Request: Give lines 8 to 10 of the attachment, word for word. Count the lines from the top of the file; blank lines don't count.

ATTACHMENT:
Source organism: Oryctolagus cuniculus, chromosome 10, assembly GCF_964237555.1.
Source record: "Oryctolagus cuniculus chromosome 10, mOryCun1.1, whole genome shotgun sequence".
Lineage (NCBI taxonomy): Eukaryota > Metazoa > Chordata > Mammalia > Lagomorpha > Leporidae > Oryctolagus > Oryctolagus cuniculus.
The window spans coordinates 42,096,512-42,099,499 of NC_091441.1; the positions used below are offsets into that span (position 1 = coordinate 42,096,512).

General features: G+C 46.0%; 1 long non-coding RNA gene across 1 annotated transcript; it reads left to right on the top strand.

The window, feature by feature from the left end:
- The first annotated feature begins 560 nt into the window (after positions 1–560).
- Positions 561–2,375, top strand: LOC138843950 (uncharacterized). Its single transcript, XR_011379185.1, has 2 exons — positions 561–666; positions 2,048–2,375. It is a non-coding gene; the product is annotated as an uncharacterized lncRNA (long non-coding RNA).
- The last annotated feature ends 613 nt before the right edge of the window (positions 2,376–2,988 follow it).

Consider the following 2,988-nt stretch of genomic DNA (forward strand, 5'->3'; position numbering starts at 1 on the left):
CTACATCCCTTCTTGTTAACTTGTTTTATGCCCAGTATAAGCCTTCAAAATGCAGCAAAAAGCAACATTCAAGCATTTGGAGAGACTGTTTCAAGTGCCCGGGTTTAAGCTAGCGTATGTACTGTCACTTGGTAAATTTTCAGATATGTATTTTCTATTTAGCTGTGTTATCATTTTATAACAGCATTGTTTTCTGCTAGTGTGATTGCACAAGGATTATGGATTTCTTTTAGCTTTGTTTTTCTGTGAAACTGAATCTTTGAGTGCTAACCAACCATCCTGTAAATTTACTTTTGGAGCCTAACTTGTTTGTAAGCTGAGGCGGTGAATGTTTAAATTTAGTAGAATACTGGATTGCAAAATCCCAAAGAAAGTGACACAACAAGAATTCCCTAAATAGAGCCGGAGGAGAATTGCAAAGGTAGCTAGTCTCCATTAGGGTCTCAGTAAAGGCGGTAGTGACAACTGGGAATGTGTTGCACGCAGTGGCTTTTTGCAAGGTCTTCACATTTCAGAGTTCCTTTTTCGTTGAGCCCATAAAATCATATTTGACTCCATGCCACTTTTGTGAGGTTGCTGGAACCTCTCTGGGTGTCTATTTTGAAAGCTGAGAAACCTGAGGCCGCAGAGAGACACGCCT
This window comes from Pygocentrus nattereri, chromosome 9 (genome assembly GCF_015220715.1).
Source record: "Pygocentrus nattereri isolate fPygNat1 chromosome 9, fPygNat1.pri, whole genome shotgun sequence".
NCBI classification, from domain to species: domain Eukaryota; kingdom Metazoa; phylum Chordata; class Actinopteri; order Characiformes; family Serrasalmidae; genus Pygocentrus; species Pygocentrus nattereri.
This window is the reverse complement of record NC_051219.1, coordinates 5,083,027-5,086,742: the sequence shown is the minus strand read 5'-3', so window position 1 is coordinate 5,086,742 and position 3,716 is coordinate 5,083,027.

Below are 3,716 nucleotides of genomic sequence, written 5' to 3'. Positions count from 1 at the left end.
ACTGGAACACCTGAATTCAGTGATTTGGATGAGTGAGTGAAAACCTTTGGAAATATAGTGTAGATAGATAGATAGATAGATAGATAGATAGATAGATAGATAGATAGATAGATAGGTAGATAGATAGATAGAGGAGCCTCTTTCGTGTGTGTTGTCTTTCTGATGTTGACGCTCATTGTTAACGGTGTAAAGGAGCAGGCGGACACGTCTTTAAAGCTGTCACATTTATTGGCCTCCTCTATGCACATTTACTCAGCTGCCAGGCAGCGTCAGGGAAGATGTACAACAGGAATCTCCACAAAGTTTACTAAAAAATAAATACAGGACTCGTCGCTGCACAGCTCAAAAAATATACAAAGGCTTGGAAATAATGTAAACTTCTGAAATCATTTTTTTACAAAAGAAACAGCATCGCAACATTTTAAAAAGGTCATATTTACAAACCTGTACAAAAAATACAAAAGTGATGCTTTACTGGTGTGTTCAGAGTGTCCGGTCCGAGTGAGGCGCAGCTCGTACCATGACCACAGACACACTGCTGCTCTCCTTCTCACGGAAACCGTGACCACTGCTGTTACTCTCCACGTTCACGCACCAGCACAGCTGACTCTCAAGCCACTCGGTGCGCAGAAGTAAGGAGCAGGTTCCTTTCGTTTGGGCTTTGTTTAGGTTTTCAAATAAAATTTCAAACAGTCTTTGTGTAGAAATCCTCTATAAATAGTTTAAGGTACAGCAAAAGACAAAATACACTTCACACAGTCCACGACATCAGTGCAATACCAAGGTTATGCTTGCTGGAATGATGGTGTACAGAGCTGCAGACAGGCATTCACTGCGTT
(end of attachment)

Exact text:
- Positions 561–2,375, top strand: LOC138843950 (uncharacterized). Its single transcript, XR_011379185.1, has 2 exons — positions 561–666; positions 2,048–2,375. It is a non-coding gene; the product is annotated as an uncharacterized lncRNA (long non-coding RNA).
- The last annotated feature ends 613 nt before the right edge of the window (positions 2,376–2,988 follow it).

Consider the following 2,988-nt stretch of genomic DNA (forward strand, 5'->3'; position numbering starts at 1 on the left):